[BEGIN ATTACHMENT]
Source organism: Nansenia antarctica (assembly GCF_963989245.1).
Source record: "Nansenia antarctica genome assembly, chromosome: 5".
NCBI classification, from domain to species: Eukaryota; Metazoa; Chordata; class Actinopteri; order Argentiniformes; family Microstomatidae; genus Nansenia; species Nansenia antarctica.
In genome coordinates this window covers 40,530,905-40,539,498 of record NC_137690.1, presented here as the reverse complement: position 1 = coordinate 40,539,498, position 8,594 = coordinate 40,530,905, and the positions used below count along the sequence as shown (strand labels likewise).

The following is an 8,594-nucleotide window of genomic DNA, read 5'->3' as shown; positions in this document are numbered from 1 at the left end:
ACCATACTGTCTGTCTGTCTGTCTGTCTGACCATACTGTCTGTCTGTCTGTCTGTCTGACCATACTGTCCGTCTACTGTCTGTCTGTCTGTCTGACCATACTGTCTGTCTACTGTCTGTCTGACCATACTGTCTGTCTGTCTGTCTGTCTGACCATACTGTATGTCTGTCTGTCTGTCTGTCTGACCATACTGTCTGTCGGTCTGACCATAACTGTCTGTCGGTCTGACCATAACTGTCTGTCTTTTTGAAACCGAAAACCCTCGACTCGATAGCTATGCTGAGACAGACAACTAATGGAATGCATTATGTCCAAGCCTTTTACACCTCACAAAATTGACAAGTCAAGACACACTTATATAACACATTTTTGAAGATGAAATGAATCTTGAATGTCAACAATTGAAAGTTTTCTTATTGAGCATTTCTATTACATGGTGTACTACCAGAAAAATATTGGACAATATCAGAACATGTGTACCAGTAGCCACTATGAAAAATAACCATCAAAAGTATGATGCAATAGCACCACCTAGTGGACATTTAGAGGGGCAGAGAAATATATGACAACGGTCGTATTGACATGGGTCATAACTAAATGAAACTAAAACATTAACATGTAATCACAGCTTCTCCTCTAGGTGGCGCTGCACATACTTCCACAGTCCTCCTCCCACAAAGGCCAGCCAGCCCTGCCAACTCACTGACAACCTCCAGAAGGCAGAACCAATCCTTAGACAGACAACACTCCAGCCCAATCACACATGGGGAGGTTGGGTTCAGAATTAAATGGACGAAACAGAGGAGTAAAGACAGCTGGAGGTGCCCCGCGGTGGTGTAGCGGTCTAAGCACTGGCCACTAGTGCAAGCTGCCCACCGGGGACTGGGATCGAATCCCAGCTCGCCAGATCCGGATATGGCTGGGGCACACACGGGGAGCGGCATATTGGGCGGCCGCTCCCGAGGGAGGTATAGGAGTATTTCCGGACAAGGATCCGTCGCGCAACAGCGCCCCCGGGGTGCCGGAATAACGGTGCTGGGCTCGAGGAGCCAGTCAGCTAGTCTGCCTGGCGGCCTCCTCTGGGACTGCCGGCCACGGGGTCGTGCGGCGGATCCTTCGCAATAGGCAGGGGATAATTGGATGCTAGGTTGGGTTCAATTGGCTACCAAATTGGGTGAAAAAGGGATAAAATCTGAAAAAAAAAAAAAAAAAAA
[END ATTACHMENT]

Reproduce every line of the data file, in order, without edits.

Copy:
Source organism: Nansenia antarctica (assembly GCF_963989245.1).
Source record: "Nansenia antarctica genome assembly, chromosome: 5".
NCBI classification, from domain to species: Eukaryota; Metazoa; Chordata; class Actinopteri; order Argentiniformes; family Microstomatidae; genus Nansenia; species Nansenia antarctica.
In genome coordinates this window covers 40,530,905-40,539,498 of record NC_137690.1, presented here as the reverse complement: position 1 = coordinate 40,539,498, position 8,594 = coordinate 40,530,905, and the positions used below count along the sequence as shown (strand labels likewise).

The following is an 8,594-nucleotide window of genomic DNA, read 5'->3' as shown; positions in this document are numbered from 1 at the left end:
ACCATACTGTCTGTCTGTCTGTCTGTCTGACCATACTGTCTGTCTGTCTGTCTGTCTGACCATACTGTCCGTCTACTGTCTGTCTGTCTGTCTGACCATACTGTCTGTCTACTGTCTGTCTGACCATACTGTCTGTCTGTCTGTCTGTCTGACCATACTGTATGTCTGTCTGTCTGTCTGTCTGACCATACTGTCTGTCGGTCTGACCATAACTGTCTGTCGGTCTGACCATAACTGTCTGTCTTTTTGAAACCGAAAACCCTCGACTCGATAGCTATGCTGAGACAGACAACTAATGGAATGCATTATGTCCAAGCCTTTTACACCTCACAAAATTGACAAGTCAAGACACACTTATATAACACATTTTTGAAGATGAAATGAATCTTGAATGTCAACAATTGAAAGTTTTCTTATTGAGCATTTCTATTACATGGTGTACTACCAGAAAAATATTGGACAATATCAGAACATGTGTACCAGTAGCCACTATGAAAAATAACCATCAAAAGTATGATGCAATAGCACCACCTAGTGGACATTTAGAGGGGCAGAGAAATATATGACAACGGTCGTATTGACATGGGTCATAACTAAATGAAACTAAAACATTAACATGTAATCACAGCTTCTCCTCTAGGTGGCGCTGCACATACTTCCACAGTCCTCCTCCCACAAAGGCCAGCCAGCCCTGCCAACTCACTGACAACCTCCAGAAGGCAGAACCAATCCTTAGACAGACAACACTCCAGCCCAATCACACATGGGGAGGTTGGGTTCAGAATTAAATGGACGAAACAGAGGAGTAAAGACAGCTGGAGGTGCCCCGCGGTGGTGTAGCGGTCTAAGCACTGGCCACTAGTGCAAGCTGCCCACCGGGGACTGGGATCGAATCCCAGCTCGCCAGATCCGGATATGGCTGGGGCACACACGGGGAGCGGCATATTGGGCGGCCGCTCCCGAGGGAGGTATAGGAGTATTTCCGGACAAGGATCCGTCGCGCAACAGCGCCCCCGGGGTGCCGGAATAACGGTGCTGGGCTCGAGGAGCCAGTCAGCTAGTCTGCCTGGCGGCCTCCTCTGGGACTGCCGGCCACGGGGTCGTGCGGCGGATCCTTCGCAATAGGCAGGGGATAATTGGATGCTAGGTTGGGTTCAATTGGCTACCAAATTGGGTGAAAAAGGGATAAAATCTGAAAAAAAAAAAAAAAAAAA